CAPE TOWN - The Special Investigating Unit (SIU) committee constituted to consider the first three parts of the Zondo Commission report has identified matters that will be further investigated to ensure that there was sufficient evidence to proceed.
This was revealed by SIU head Andy Mothibi when he briefed the justice and correctional services portfolio committee on its annual performance plan and budget for 2022–23 on Wednesday.
Mothibi said the recently released volume on the Eskom affairs would also be considered.
“The SIU has extensive Eskom investigations and there are already outcomes in this regard,” he said.
“From the two initially released State Capture Commission reports, the SIU is currently conducting investigations in SAA, Denel, Transnet and the New Age.”
It was also probing matters related to Eskom and Alexkor SOC that were featured in volume three of the Zondo Commission report.
Mothibi said the entity will use the Zondo report in order to hold officials, executives and directors to account based on the evidence and findings from the commission.
He said they have identified matters that were highlighted by the report and were covered by the issued proclamations and those that were not covered.
Mothibi also said they were identifying matters for cancellation of contracts and the institution of civil litigation.
He added that they would use the report to make referrals to the National Prosecuting Authority where evidence points to criminal offence as well as referrals of evidence to state institutions for disciplinary action.
He told the MPs that the SIU would collaborate with other law enforcement agencies on common matters as well as blacklist companies and directors, including referrals to other regulatory authorities.
Mothibi noted that Chief Justice Raymond Zondo has in his report commended the SIU model in the investigation of corruption.
“The SIU works on proclamations. That could be looked at in terms of amendments. We raised it as part of legislative amendment process.”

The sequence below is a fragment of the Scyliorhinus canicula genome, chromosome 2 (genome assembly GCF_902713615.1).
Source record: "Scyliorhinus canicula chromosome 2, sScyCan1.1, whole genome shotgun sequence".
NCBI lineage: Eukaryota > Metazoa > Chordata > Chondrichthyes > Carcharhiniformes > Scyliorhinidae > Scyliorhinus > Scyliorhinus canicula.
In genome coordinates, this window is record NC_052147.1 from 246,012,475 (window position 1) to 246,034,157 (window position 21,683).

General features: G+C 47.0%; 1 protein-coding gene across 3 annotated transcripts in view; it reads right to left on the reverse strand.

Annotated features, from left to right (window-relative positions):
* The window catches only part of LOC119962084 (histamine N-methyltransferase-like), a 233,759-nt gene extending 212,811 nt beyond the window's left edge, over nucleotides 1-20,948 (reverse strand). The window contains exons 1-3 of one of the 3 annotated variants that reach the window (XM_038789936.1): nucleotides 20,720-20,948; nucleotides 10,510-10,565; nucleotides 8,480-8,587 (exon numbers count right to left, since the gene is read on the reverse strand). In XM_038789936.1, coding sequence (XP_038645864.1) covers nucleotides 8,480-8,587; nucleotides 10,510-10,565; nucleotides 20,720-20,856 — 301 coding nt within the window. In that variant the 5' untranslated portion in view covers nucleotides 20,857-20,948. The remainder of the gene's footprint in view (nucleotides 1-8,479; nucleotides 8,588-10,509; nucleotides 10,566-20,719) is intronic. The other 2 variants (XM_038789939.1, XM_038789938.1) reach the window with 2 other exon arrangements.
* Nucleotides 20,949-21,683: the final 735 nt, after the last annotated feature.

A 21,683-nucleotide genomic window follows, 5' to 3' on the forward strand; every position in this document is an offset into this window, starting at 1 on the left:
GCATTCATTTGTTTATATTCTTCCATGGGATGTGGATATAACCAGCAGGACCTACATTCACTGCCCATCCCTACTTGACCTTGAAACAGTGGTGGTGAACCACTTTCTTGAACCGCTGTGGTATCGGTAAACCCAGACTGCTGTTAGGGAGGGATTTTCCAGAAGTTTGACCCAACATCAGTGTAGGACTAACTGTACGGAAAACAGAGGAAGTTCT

Meanwhile, MPs raised concerns that state institutions were not implementing the referrals from the SIU when it comes to disciplinary action that must be taken against officials.
ACDP chief whip Steve Swart said there were a number of officials who were recommended for disciplinary action and companies for blacklisting.
“That is a matter of concern that very few companies have been blacklisted. What can we do to assist in that regard?” Swart asked.
“What concerns us is that the companies that are not blacklisted and identified by SIU and may receive contracts following the KwaZulu-Natal flooding,” he said.
DA MP Janho Engelbrecht wanted to know the consequence management for those who did not implement blacklisting of individuals and companies, “otherwise it will not have the deterrent effect”.
Mothibi said there were quite a number of service providers that were recommended for blacklisting.
He said the SIU has met with the office of the chief procurement officer.
“There is a process under way that the National Treasury is going to undertake. They review our list and go to the state institutions.
“Where there is inaction or no action, then we really need to ensure those accounting officers are held to account,” he said.
Mothibi also said there was a monitoring mechanism where the presidency updated the committee and standing committee on the implementation of recommendations from the SIU reports.
“That includes the monitoring of blacklisting, referrals to the National Prosecuting Authority, civil litigation, disciplinary hearings. We are pleased that the process is now in place,” he added.